Remembering the Storm: Newspaper accounts document horrific tales
Published 10:32 pm Friday, December 1, 2023
The staff of Vicksburg’s local newspaper, The Post-Herald worked diligently in gathering information and taking photographs from the aftermath of a massive tornado that rolled across the Mississippi River on Dec. 5, 1953. The newspaper received the Pulitzer Prize for local reporting of the 1953 storm that left behind total mayhem and destruction and killed 38 people.
Survivor accounts were printed shortly after the deadly storm in Vicksburg Evening Post and Post-Herald editions as well as from other news outlets across the state told of horrific scenes and terrible experiences. The stories resonate as much today as they did 70 years ago:
“Child Tells Of Destruction Of Saenger Theatre”
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Twelve-year-old Dalton Glatt, brushed death tonight in a movie theater.
He was one of 34 boys and girls engaged in the American pastime of watching a Saturday night movie in the Saenger Theater in Vicksburg.
He was sitting on the back of his spine, relaxed, and enjoying himself with his brother, Robert, 9.
Suddenly the screen on which unwound a drama from Hollywood began to whip and quiver. The building shook and a great roaring drowned out the words of the hero.
Dalton sat up straight. He looked from side to side. Others were doing the same thing.
“I saw the wall falling in.” Dalton said later. “I jumped under a seat.”
He winced in pain as a doctor worked with his broken arm.
“I thought my brother, Robert had jumped under too,” he said after a little.
The doctor grimaced as if he had the broken arm. He opened his mouth, then closed it without words.
Robert didn’t make it under the seat. He was killed by the falling wall.
But, no one could bring himself to tell Dalton.
“Only Nine Years Old, He looked Like an Old Man”
Roger Powers is only nine years old. But his eyes tonight looked dead with the dullness you see sometimes in old men.
Roger got that look in 15 minutes inside Vicksburg’s Saenger Theater tonight. It was Vicksburg’s tornado look.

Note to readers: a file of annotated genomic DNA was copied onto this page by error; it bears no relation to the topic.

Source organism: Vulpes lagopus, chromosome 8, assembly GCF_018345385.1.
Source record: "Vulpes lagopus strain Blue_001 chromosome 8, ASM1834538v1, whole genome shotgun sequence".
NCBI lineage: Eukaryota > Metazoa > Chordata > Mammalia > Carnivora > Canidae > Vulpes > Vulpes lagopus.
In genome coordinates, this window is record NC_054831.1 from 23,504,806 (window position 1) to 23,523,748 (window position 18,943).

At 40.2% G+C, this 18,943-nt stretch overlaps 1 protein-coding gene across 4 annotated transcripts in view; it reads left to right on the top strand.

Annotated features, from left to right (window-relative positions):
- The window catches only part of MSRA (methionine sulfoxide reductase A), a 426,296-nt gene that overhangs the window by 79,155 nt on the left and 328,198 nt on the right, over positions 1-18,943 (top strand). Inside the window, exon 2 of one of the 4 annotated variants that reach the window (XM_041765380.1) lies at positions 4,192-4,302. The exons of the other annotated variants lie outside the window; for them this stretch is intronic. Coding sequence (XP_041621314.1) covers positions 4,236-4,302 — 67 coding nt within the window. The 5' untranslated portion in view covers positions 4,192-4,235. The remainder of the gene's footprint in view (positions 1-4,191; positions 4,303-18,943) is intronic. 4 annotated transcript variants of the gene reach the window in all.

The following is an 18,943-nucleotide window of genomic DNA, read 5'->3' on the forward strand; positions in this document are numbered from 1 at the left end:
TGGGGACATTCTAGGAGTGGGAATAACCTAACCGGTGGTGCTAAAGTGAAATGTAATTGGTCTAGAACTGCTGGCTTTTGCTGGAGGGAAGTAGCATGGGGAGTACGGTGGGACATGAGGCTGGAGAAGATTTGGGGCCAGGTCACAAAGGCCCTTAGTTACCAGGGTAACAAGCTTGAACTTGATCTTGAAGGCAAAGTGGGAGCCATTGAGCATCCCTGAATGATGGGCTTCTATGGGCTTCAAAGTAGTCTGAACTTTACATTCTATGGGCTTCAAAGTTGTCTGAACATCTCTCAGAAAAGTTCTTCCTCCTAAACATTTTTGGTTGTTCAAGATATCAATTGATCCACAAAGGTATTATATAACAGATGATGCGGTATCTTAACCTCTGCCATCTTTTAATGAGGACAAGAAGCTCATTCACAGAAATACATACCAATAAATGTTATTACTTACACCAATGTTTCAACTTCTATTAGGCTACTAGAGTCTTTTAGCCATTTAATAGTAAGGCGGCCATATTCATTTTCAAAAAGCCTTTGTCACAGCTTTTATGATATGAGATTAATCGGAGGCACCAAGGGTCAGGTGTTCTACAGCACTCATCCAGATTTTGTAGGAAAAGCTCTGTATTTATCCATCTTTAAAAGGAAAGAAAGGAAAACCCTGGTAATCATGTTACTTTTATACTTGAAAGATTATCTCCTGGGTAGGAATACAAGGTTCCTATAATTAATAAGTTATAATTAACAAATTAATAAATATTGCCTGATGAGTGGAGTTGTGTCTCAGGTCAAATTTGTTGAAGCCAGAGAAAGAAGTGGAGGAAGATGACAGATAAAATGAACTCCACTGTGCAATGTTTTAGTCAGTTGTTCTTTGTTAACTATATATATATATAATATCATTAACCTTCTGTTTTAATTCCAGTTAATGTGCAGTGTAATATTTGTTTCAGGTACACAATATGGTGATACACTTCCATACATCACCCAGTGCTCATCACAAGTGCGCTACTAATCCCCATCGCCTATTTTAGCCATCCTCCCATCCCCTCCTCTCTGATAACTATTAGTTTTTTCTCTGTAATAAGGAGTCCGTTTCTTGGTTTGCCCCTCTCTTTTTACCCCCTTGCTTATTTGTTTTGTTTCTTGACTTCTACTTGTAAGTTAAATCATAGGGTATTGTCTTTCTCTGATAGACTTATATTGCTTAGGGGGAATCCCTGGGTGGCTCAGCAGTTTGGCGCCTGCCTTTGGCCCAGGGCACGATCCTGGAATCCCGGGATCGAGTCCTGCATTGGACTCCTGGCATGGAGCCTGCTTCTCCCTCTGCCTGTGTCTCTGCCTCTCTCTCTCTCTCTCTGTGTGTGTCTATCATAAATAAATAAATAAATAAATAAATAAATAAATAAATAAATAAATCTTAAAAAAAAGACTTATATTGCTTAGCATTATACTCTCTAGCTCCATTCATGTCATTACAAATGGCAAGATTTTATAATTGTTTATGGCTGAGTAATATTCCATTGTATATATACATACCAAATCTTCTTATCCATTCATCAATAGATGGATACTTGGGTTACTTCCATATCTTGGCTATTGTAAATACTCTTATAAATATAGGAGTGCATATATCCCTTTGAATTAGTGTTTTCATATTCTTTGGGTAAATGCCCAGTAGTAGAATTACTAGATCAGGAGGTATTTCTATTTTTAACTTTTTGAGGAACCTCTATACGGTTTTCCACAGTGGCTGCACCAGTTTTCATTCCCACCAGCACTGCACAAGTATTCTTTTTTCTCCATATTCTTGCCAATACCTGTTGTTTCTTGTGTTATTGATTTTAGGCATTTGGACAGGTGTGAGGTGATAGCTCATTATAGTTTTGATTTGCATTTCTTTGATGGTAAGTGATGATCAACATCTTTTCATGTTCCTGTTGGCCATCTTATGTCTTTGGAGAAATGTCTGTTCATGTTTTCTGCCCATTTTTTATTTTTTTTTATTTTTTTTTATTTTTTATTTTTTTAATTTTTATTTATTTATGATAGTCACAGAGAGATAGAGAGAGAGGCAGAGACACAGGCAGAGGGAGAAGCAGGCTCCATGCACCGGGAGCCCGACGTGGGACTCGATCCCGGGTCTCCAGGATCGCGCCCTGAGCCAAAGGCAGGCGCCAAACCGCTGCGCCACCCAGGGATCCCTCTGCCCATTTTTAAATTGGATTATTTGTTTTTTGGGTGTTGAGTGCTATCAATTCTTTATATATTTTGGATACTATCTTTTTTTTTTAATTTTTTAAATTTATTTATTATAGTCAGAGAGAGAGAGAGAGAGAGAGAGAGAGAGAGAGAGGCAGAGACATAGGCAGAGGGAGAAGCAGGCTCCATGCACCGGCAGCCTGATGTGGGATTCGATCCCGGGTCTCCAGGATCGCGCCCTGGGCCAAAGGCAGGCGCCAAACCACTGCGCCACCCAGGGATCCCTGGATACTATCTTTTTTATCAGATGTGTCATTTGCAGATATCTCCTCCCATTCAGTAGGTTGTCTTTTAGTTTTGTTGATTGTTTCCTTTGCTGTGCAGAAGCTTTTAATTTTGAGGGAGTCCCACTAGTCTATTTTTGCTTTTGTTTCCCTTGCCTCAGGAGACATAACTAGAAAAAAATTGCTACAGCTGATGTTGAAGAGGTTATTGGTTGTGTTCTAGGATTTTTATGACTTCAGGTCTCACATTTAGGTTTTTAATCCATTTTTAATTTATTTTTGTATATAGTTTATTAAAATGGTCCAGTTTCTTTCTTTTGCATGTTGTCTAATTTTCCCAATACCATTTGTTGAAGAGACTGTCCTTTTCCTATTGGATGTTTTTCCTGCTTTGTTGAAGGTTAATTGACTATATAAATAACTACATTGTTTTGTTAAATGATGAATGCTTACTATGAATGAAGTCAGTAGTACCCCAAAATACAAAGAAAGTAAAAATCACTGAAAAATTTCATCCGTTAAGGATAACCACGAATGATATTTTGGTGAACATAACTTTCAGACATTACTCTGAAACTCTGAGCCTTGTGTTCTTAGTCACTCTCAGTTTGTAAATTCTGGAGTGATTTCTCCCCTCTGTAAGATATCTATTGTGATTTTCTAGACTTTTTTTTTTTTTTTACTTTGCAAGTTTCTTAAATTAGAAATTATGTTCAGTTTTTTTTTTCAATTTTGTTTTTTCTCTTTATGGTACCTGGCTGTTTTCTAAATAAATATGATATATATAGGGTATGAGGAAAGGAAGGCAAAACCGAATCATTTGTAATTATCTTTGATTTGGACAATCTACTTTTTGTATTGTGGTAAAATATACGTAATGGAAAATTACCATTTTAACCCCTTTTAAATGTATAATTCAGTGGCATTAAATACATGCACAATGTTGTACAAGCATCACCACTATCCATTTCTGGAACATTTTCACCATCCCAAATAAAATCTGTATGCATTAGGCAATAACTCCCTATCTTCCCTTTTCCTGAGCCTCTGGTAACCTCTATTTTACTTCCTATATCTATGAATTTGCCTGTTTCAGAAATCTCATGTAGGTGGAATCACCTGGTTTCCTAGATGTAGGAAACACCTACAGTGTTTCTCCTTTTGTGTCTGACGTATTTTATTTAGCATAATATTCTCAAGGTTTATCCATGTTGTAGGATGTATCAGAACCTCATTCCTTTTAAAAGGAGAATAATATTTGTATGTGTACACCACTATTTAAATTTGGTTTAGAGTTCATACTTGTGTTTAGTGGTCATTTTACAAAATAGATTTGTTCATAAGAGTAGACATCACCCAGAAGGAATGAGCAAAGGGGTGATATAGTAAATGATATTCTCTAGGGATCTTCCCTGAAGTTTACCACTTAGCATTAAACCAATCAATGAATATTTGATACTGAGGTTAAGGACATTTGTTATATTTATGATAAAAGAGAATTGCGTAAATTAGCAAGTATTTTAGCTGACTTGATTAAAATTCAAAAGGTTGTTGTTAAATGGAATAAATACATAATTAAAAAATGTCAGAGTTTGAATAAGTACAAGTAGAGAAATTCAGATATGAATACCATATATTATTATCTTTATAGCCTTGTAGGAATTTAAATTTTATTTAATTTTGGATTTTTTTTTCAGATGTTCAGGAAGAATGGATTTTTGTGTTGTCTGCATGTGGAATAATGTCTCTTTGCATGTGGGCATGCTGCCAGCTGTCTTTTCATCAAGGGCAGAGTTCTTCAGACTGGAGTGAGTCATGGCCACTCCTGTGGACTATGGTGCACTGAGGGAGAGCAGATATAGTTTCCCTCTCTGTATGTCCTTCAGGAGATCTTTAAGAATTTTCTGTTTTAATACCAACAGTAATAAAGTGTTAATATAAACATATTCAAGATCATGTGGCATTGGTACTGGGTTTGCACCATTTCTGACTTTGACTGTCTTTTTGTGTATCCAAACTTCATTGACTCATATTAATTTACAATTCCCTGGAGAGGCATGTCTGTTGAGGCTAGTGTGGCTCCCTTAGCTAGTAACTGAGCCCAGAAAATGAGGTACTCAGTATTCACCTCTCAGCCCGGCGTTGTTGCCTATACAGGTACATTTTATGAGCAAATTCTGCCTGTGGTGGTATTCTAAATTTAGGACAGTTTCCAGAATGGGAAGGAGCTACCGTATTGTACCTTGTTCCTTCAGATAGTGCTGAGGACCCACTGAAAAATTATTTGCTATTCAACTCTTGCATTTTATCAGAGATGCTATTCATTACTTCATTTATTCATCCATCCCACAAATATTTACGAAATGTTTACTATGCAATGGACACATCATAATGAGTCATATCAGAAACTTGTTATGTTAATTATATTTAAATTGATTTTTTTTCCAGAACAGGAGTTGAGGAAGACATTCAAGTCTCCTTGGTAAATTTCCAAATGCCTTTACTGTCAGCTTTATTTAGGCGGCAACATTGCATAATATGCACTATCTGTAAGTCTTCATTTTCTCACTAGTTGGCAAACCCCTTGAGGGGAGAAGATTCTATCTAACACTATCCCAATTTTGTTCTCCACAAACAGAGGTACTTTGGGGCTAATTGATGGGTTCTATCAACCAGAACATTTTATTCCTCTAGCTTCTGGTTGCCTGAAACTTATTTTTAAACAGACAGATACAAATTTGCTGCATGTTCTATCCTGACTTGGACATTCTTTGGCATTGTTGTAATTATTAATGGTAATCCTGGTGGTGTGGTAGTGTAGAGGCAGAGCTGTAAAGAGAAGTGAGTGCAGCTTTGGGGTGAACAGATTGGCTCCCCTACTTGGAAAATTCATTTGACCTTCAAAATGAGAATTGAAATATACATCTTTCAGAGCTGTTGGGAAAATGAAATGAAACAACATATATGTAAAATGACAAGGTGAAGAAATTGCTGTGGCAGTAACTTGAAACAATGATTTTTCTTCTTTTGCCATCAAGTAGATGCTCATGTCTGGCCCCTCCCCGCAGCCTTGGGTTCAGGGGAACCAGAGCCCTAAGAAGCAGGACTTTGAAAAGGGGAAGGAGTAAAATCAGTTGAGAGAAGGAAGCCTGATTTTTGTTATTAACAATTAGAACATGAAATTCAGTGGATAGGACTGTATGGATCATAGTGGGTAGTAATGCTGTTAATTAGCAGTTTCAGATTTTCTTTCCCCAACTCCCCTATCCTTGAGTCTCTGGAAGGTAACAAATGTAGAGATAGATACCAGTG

His voice was clear, however, when he said:
“I was in the from row when the roof fell in.”
He paused for a second, his eyes wandering here and there, one hand going to the bandage that covered a big gash on his head. His other hand was clutched tightly in the comforting hand of his mother.
“It pinned me under the seats with a lot of other guys. It seemed like a long time before they pulled me out. Just my head was sticking out.”
Those shocked eyes watched his mother. Roger was quiet now, but his mother’s anguished face told the story of that twitching body they pulled from the wreckage of the Saenger.
The boy’s voice rose again. “The men came and began digging me out. When they dug out my seat, they found another guy.”
The voice rose a bit, hysteria haunting it. “Just his hand was sticking out. “He was dead, I think.”
“No he wasn’t,” replied his mother as her son’s voice died away.
She looked at reporters and you knew she lied.
“Through Twister In Hair Dryer… Mrs. Platte Tells of Beauty Shop Horror”
Mrs. Steven Platte can now give a fairly accurate description of how it feels to ride out a tornado under the hood of a beauty shop hair dryer.
Mrs. Platte said she had just taken her seat at Bell’s Beauty shop when Saturday’s tornado struck.
“All of a sudden, the building started rocking and the lights went out. I was thrown to the floor and things began falling around me. I thought the Russians had dropped the atomic bomb.”
The terrible noise stopped as quickly as it had started. The building which had trembled and groaned suddenly was still.
In the darkness she felt herself.
“Everything was okay— arms, legs, body, even the last hairpin.”
But the dryer?
“I never looked back to see.”